October is National Domestic Violence Awareness Month. For some, it’s just a month to shed a light on this ever-growing problem. For others, it’s a continuation of the harsh reality they face each and every day.
Domestic violence is more than just physical abuse. It’s also verbal, mental, financial, and sexual abuse. Those who are in it just want it to stop, and those who have survived it don’t want any other person to ever feel the pain that they felt.
Physical abuse is horrendous. It leaves bruises that take weeks or even months to heal.
Some don’t survive physical abuse and their abusers deserve every awful thing that comes to them. Those that survive physical abuse are never the same. They trust less. They flinch when you touch them. They may be left with physical ailments for the rest of their lives. The other types of abuse leave just as many bruises, you just can’t see them.
Verbal and mental abuse can wreak havoc on a person’s self esteem.
When you’re told repeatedly that you’re worthless, stupid, ugly, or the million other hurtful words that can come out of an abusers mouth, you start to actually believe it. Whether you love your abuser or not, you’ve become dependent on them and you start dissecting every little thing about yourself.
“Maybe what they’re saying is true? Maybe I’m the problem?”, is something that victims of verbal and mental abuse often ask themselves. They think their abuser will change if they change everything about themselves–if they just love them a little more. The fact of the matter is, you can change everything about yourself and you can love them with every fiber of your being, but they aren’t going to change unless they want to. They sure know how to give you just enough hope though to keep you sticking around in that “wait and see” stage.
Financial abuse is sometimes the hardest situation to get out of.
When you give a person total financial control over you, it can feel like it’s almost impossible to leave. This is particularly true if you have children. How will you support them? It seems so easy to say “just get a job”, but when you’ve been out of the workforce for a period of time and you have little kids depending on you and no help, finding and keeping a job is not that easy to do.
Sometimes, you just need to suck it up and take the help when it’s offered. Whether it comes from a friend or family member, or an organization that helps victims of domestic violence–take the help. You’re worth it and your kids are worth it. Now is not the time to be prideful. You can repay the debt tenfold once you’re on your feet.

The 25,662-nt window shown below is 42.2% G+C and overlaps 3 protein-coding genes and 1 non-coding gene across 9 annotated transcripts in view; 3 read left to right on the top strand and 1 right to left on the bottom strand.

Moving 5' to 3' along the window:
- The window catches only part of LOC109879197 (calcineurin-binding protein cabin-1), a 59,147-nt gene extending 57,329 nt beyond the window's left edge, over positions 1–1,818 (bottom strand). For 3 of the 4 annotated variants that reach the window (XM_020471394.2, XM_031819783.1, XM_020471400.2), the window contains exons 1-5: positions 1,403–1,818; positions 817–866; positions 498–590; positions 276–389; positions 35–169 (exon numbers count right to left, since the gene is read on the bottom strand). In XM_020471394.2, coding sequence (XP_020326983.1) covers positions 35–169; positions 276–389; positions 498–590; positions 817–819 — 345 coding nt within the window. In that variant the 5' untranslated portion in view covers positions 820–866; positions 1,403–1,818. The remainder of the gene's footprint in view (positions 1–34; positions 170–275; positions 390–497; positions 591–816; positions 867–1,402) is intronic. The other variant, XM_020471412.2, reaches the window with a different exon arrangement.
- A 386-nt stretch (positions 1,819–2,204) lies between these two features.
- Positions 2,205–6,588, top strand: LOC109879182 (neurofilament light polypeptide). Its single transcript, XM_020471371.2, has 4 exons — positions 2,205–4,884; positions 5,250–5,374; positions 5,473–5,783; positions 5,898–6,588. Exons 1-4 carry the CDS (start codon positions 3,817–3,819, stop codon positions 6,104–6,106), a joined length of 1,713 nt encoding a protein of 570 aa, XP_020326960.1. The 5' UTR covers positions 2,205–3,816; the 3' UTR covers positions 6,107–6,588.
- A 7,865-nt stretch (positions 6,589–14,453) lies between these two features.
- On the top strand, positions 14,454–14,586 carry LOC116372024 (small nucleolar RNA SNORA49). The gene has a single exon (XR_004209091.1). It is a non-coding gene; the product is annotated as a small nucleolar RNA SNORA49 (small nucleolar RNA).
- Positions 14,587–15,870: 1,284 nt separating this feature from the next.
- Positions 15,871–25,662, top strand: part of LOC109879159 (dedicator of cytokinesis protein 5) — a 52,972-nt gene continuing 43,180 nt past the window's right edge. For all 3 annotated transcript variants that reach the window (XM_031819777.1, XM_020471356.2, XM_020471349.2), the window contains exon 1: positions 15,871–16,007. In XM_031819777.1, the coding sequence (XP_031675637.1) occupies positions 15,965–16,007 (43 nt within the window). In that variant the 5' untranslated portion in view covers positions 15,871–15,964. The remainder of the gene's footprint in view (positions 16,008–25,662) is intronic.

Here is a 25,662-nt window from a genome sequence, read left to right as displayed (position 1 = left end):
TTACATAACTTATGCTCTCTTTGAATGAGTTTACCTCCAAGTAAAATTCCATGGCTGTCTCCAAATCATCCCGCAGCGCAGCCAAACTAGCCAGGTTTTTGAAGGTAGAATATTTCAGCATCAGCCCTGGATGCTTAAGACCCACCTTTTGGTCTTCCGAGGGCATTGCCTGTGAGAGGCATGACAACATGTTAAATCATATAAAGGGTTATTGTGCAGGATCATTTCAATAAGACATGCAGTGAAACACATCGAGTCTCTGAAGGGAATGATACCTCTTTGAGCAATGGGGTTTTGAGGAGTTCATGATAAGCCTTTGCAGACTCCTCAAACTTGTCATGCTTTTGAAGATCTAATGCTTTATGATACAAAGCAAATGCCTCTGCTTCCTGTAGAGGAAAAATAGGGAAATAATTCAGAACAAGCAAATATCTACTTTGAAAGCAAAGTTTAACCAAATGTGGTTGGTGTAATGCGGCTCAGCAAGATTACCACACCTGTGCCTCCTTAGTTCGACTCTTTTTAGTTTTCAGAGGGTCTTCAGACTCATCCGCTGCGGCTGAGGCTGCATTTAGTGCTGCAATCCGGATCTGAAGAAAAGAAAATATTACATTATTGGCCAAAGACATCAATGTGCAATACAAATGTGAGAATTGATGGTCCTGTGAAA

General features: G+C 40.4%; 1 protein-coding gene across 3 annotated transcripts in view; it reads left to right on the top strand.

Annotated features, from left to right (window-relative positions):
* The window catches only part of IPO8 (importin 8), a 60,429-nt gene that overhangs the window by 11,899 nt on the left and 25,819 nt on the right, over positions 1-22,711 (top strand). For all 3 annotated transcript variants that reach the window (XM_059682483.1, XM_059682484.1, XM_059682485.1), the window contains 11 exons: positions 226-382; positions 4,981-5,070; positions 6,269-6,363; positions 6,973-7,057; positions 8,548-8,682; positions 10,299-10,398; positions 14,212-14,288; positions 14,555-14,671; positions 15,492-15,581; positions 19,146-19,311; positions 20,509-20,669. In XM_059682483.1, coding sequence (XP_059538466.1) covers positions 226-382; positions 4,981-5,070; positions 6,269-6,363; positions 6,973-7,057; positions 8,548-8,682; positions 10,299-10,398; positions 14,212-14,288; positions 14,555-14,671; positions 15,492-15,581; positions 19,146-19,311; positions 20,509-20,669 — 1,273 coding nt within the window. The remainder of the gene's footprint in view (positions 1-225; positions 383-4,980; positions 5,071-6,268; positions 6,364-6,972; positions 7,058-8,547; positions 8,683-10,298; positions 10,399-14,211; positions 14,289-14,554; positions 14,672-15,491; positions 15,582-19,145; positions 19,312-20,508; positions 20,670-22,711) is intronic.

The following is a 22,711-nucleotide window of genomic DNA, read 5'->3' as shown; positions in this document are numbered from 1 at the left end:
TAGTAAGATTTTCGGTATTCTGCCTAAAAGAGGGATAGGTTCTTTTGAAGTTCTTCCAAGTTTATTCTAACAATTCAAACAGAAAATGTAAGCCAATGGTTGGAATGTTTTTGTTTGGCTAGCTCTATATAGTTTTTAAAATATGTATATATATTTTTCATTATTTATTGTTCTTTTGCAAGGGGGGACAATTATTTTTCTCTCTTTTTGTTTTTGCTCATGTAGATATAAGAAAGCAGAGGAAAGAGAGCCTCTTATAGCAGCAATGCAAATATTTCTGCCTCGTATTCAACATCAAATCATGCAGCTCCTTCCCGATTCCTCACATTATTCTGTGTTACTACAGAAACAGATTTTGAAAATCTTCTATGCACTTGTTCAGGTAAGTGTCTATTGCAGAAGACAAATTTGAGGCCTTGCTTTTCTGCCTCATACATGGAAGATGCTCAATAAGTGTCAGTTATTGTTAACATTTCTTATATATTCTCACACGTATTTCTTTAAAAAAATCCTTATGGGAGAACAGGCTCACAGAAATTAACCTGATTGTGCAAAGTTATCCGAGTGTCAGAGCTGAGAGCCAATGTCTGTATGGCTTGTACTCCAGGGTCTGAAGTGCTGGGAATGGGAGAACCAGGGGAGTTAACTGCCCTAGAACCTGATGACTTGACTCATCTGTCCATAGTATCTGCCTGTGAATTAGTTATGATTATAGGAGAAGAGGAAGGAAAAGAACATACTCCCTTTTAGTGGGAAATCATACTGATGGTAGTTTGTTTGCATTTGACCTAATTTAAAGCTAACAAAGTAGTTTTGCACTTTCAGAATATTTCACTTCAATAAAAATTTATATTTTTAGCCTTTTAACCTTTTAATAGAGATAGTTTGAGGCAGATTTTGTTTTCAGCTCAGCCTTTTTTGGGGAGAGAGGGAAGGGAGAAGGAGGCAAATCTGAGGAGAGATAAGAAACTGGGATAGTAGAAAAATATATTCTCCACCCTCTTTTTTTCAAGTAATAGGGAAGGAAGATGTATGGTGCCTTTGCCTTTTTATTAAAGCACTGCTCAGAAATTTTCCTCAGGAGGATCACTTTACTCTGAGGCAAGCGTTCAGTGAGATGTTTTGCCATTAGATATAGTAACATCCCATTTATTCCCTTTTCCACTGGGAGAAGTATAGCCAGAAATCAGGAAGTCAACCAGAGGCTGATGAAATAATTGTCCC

Sexual abuse is something you never really heal from completely.
Giving the most intimate parts of you over to another person is not to be taken lightly. When you aren’t even given a choice in the matter, it can leave you broken for a long, long time.
You may handle it in different ways. Some people completely close up and are afraid of having any sexual contact for many months or even years. Others do the complete opposite and enter into a cycle of unhealthy sexual relationships to try to smother their pain and almost act like the abuse didn’t happen.
There is really no right or wrong way to deal with sexual abuse. You will never forget the moment that your choice of what to do with your body was taken away. Your body may stay in fight or flight mode for a long time after that. Therapy may be necessary, and it’s absolutely nothing to be ashamed of.
The fact of the matter is this- some of the most painful bruises are the ones you can’t see.
They are the bruises that you carry internally for a long time- perhaps even for the rest of your life. October is a great month to shed light on the problem of domestic violence. Nearly 3 out of every 4 Americans knows someone who has been a victim of domestic violence. That statistic is jarring. You may have someone in your life who has been a victim and you don’t even know it because it’s still such a taboo topic.
We need to talk about it. We need to let domestic violence victims know that we are here to listen to them and support them in any way we can. We need their abusers to be held accountable so that it’s not so easy for more people to become abusers. Take a stand against domestic violence not just for the month of October, but all year long.
You can learn more at Break The Cycle
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